Even before learning to talk, infants can easily distinguish cheerful tunes from depressing compositions, a new classical music study has revealed.
In the study, 5-month-old babies were shown to pick out an upbeat tune, such as "Ode to Joy" from Beethoven's Ninth Symphony, from a lineup of gloomier tunes.
AdvertisementIn fact, by the time the babies turn 9 months old, they can even single out the sorrowful sound of Beethoven's Seventh Symphony from a pack of happy pieces.
Such musical experiments, according to Ross Flom Brigham Young University psychology professor and study author, have offered another example of how babies make sense of the world long before they can talk.
"One of the first things babies understand communicatively is emotion, so for them the melody is the message. Our study showed that by nine months, babies are categorizing songs as happy or sad the same way that preschoolers and adults do," said Flom.
In order to get a peek into the babies'' minds, the researchers designed experiments to cash on what babies say with their eyes.
First they displayed an emotionally-neutral face for the baby while music played. When the baby looked away from the face, the music stopped and the researchers queued up a new song from a playlist of five happy and five sad songs. For each song, observers recorded how long the baby paid attention to the face.
The babies that noticed a switch from happy to sad, or vice versa, stared at the face three to four seconds longer than usual because of their heightened interest.
"People of all ages reveal quite a bit through what they choose to look at and how much time they spend attending to that event. The only trick is to come up with the right presentation to test an idea about how and what babies learn," said Flom.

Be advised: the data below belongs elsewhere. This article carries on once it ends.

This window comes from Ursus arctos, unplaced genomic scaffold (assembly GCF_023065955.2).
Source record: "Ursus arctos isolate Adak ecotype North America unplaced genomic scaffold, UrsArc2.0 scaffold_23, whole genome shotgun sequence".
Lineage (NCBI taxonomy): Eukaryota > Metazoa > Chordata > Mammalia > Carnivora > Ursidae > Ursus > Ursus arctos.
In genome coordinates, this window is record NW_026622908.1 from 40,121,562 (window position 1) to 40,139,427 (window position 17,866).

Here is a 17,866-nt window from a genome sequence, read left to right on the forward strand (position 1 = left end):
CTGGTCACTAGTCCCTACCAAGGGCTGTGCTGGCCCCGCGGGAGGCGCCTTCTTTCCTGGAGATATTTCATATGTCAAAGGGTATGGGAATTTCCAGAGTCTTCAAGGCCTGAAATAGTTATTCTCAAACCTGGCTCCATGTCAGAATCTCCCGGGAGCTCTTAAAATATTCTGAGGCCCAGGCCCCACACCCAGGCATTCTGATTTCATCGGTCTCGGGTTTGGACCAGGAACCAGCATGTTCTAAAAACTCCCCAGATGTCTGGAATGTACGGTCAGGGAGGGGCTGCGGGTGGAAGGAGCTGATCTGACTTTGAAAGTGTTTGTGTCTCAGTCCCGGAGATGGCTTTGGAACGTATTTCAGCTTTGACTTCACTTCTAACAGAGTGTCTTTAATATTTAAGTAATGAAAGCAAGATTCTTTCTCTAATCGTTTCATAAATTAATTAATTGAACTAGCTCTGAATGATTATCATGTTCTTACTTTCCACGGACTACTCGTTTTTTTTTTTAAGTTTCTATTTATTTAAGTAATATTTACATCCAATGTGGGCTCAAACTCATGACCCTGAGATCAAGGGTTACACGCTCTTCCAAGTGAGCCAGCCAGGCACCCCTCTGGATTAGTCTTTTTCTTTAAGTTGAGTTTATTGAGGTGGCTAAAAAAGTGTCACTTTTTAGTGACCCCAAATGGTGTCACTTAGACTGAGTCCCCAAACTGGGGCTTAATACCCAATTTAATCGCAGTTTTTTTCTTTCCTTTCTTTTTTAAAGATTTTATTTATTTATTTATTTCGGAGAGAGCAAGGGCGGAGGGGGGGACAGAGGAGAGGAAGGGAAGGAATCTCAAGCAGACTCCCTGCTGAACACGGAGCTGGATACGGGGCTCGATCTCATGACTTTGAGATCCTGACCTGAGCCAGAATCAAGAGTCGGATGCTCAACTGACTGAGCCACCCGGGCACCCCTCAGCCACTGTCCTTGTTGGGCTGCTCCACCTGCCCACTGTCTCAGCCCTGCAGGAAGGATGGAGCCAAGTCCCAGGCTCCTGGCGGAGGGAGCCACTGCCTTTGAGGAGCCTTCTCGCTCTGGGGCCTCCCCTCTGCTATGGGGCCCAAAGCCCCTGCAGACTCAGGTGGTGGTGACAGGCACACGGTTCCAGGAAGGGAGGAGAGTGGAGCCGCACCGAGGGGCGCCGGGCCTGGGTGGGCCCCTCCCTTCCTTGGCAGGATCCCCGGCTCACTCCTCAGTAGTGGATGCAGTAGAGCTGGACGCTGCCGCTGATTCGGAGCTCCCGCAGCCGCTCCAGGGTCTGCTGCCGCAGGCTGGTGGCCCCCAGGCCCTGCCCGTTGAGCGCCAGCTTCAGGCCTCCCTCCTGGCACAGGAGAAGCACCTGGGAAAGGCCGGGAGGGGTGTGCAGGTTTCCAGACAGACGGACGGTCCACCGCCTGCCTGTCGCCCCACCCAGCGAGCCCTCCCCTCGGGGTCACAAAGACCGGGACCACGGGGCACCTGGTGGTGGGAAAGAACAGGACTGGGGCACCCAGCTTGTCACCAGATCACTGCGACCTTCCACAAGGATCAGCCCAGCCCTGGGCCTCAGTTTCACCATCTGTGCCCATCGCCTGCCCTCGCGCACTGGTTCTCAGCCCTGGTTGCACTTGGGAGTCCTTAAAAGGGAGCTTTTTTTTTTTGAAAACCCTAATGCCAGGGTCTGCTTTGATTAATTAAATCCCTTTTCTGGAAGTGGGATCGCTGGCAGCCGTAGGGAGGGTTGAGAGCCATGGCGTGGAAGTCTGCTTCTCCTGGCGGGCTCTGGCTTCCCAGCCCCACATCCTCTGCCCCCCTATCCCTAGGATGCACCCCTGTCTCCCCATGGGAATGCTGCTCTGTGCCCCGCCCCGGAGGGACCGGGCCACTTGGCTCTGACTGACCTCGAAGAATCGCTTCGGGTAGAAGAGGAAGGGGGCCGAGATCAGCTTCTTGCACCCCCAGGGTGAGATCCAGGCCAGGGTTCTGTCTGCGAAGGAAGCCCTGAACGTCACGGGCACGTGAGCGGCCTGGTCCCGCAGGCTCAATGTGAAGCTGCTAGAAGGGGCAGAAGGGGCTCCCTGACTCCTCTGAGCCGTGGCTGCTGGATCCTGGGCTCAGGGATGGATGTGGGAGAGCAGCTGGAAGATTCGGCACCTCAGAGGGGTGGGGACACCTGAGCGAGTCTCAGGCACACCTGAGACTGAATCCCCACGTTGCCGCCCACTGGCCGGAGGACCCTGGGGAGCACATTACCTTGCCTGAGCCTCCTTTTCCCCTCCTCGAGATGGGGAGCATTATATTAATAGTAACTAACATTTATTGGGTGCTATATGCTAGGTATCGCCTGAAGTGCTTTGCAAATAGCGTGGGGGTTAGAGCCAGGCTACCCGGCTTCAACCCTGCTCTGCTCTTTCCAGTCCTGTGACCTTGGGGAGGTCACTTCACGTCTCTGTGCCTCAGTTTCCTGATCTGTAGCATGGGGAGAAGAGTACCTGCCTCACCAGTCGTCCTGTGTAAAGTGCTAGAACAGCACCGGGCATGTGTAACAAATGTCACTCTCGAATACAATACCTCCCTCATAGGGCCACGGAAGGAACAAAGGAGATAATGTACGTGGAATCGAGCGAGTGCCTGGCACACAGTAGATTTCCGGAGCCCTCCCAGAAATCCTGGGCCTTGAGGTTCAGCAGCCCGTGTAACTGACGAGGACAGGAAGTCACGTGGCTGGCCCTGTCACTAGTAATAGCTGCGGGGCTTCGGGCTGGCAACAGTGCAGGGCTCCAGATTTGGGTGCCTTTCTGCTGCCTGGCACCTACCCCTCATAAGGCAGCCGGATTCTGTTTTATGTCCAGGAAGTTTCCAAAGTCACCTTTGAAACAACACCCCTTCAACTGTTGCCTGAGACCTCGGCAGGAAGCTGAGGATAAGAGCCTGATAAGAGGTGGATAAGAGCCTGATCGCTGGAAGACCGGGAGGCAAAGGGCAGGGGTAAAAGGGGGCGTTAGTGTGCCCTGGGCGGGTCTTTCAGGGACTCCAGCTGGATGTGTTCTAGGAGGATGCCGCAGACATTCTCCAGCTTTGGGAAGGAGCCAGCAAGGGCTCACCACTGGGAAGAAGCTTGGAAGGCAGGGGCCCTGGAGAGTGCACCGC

BYU music professor Susan Kenney, who was not involved with the study, pointed out some of the technical differences between the happy and sad songs the babies were exposed to.
"The happy songs were all in major keys with fairly short phrases or motives that repeated. The tempo and melodic rhythms were faster than any of the sad selections, and the melodies had a general upward direction. Four of the sad songs were in minor keys and all had a slower beat and long melodic rhythms. For an infant to notice those differences is fascinating," said Kenney.
Flom said that this period of learning about emotion in sounds is a natural step before learning to talk.
"Infants master so many things in such a short time frame. I can't think of a better line of inquiry than how infants learn so much so quickly," Flom said.
The results of the musical study will be published in the upcoming issue of the academic journal Infant Behavior and Development.